In our first article about the junior doctors’ pay and hours dispute, we queried whether the negotiators for the doctors will avoid the mistakes of previous years. Those agreements left some junior doctors in specialities, such as general medicine, feeling the deal was unfair as colleagues, in other specialities, were not liable to be called in after hours as often but earned more. You can read that article on our Facebook business page and also on this blog by clicking on this link.
This article looks at the dispute from a different but important angle.
Shorter Working Hours – Adverse Effect on Experience?
It is right that excessive working hours are not a routine requirement but the hours worked also have a bearing on the exposure that doctors gain to the diagnosis and treatment of less common illnesses/conditions. When discussions took place in previous years, one concern was how a junior doctor would gain appropriate experience especially as patients with interesting or less common conditions may be admitted outside of ‘normal’ working hours.
When medical Consultants voiced this issue in the past, that was perceived as an attempt by consultants to avoid them providing longer periods of cover for junior doctors. Many consultants worked long hours before previous disputes occurred as well as during such disputes.
Many junior doctors seek to qualify via the appropriate medical body such as the Royal College of Physicians or Surgeons. Long working hours and on call duties make studying more difficult. Doctors value the opportunity to take one or two weeks of study leave to revise and cram for their examinations. Studying to rigorous standards helps with knowledge but it is not a substitute for dealing with actual cases.
Balancing Appropriate Working Hours with Developing Experience/Skills
Attaining this balance needs more thought. There are significant problems to overcome such as the provision of appropriate levels of cover. That includes the need for experienced locum cover for study leave/professional development absences. The seeds of potential solutions are outlined below.
Learning technology – it should be possible to create inter-active learning opportunities via videos etc. that give doctors the chance to see less common conditions and diagnosis in action. Developing observations skills and ‘what if’ type approaches need to be covered to ensure that doctors weigh up their observations, available test results and question and examine further, if appropriate. Time to participate in such training will need to be made.
Personal development time and accountability – doctors should be entrusted with planning their development with practical support from consultants who are gifted at mentoring. Study leave should be incorporated into an annual development time allowance which should become a flexible part of the contract (flexible because operational cover is still a priority). Gaps in experience/exposure should be reviewed to see whether an individual should be encouraged or required to take time off to participate in specific observations/training. At the same time, doctors should be made aware that their development is not optional in the sense that if they do not take up such learning opportunities, including on wards and in education centres, they may be curtailing their career path.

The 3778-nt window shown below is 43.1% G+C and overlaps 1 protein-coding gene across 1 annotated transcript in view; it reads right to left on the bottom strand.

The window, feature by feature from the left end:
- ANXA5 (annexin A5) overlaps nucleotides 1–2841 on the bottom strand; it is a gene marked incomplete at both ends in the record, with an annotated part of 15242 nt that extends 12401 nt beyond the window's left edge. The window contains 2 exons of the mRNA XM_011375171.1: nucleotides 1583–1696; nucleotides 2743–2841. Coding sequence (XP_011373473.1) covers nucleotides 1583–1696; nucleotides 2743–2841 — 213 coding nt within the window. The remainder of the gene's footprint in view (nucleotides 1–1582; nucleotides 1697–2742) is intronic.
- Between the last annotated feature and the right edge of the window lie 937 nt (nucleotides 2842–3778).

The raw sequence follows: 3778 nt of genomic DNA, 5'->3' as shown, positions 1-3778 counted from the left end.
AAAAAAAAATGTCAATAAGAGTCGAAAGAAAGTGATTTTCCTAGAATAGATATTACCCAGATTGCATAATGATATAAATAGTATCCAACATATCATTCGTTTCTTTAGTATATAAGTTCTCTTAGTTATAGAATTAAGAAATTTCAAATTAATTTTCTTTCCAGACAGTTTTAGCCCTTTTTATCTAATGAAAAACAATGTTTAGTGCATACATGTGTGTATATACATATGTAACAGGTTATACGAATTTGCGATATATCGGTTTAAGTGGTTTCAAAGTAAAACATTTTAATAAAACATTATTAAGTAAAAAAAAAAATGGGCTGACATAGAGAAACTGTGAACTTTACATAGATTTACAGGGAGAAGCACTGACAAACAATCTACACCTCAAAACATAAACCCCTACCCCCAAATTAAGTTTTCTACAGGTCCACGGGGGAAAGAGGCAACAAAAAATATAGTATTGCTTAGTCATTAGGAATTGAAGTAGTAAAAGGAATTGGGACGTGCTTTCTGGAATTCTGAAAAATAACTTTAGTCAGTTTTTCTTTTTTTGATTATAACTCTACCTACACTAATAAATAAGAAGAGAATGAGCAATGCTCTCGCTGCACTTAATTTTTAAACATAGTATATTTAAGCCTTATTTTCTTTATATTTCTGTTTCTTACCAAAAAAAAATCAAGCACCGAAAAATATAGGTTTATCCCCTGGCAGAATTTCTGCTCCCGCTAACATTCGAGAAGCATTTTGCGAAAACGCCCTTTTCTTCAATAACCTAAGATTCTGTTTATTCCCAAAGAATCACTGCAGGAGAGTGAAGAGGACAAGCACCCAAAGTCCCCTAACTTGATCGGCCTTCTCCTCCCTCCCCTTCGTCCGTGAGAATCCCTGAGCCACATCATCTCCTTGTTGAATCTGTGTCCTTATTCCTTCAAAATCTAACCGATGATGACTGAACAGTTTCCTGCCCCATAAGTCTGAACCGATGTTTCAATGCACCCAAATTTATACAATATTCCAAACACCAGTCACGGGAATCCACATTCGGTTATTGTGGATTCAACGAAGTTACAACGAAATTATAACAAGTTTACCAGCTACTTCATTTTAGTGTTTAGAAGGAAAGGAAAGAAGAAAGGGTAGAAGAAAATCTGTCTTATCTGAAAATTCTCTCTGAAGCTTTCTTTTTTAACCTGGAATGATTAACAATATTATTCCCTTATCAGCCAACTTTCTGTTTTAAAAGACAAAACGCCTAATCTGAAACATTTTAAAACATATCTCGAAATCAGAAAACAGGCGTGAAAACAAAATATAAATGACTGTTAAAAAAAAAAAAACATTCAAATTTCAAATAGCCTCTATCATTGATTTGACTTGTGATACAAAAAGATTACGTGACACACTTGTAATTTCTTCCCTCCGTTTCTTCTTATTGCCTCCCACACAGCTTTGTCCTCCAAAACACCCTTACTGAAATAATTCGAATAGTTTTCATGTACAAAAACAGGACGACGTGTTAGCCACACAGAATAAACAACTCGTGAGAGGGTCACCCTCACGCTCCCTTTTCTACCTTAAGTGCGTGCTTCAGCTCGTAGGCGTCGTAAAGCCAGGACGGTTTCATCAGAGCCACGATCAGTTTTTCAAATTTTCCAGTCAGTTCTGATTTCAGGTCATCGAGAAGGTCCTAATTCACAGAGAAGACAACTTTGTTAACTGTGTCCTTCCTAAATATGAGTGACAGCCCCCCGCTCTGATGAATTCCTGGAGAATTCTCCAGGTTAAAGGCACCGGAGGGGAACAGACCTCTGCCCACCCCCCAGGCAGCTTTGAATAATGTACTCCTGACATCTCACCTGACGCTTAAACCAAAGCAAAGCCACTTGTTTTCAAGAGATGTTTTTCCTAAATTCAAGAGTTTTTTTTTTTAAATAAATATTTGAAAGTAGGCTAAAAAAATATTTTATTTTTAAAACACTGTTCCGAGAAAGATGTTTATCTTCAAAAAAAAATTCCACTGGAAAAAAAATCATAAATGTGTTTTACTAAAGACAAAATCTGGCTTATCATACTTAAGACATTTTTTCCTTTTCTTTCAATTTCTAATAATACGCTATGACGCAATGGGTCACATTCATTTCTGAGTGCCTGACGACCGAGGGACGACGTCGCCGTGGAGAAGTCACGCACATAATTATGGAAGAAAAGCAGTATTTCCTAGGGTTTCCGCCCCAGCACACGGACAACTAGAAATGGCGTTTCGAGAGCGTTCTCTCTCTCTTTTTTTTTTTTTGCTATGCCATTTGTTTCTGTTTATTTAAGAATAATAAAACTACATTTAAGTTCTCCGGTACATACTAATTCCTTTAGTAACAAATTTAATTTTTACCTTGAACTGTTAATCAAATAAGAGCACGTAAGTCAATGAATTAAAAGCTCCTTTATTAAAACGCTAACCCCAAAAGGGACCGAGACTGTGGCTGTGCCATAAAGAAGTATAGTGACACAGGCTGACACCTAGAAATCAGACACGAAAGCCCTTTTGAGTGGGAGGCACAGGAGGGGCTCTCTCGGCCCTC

Career routes – at one stage, junior hospital doctors started to leave hospitals in greater numbers to join general practices. There tends to be more opportunities for flexible and/or part time work in GP practices. Another reason was the long period of time it takes to attain consultant status in a hospital compared to the shorter time to achieve a partnership in a GP practice. Changes in recent years to the management of general practice life may make such roles less attractive but that remains to be seen.
The exit data indicates that 48% of junior doctors left the NHS after their two year foundation training [see note 1].
A further review of the career structure of ‘junior’ doctors.may be appropriate to see whether there are blockages especially at grades just below consultant level and also whether flexible working across the grades is a practical option for wider application.
Recruiting more career doctors – training a doctor is costly so the scale of loss is of concern and inefficient. If working hours are shortened, it may make more financial sense to:
- Introduce a culture of flexible working and increase the number of ‘junior’ doctor roles that are subject to flexible working;
- Recognise that not every doctor will be able to take up a consultant role but equally individuals do not wish to be treated as juniors on a treadmill forever. The term junior doctor should be phase out and they should be encouraged to see and experience the value of spending longer in the rapid learning grades of Foundation Years and early Specialist Training;
- Reward individuals for broadening and deepening their skills in those grades;
- Review the actual working hours of doctors in different specialties and hospitals as the staffing pattern varies and with that the actual v theoretical working hours; examine actual working v on call/stand by periods and the frequency of call ins;
Reward levels are important but so is the perception of a doctor who makes a career choice to stay on the early Specialist Training ‘grades’. Attitudes need revising to purge the view that such individuals have failed in their career. The rewards, recognition and status of such career minded doctors need to be revisited along with flexible working opportunities as they could well be the backbone of the medical workforce.
Such an approach would be more more cost effective in the longer term as more doctors are developed to lessen the need for routine prolonged hours of duty and thus reduce the numbers leaving the NHS.
 The Guardian, 5th December 2015.
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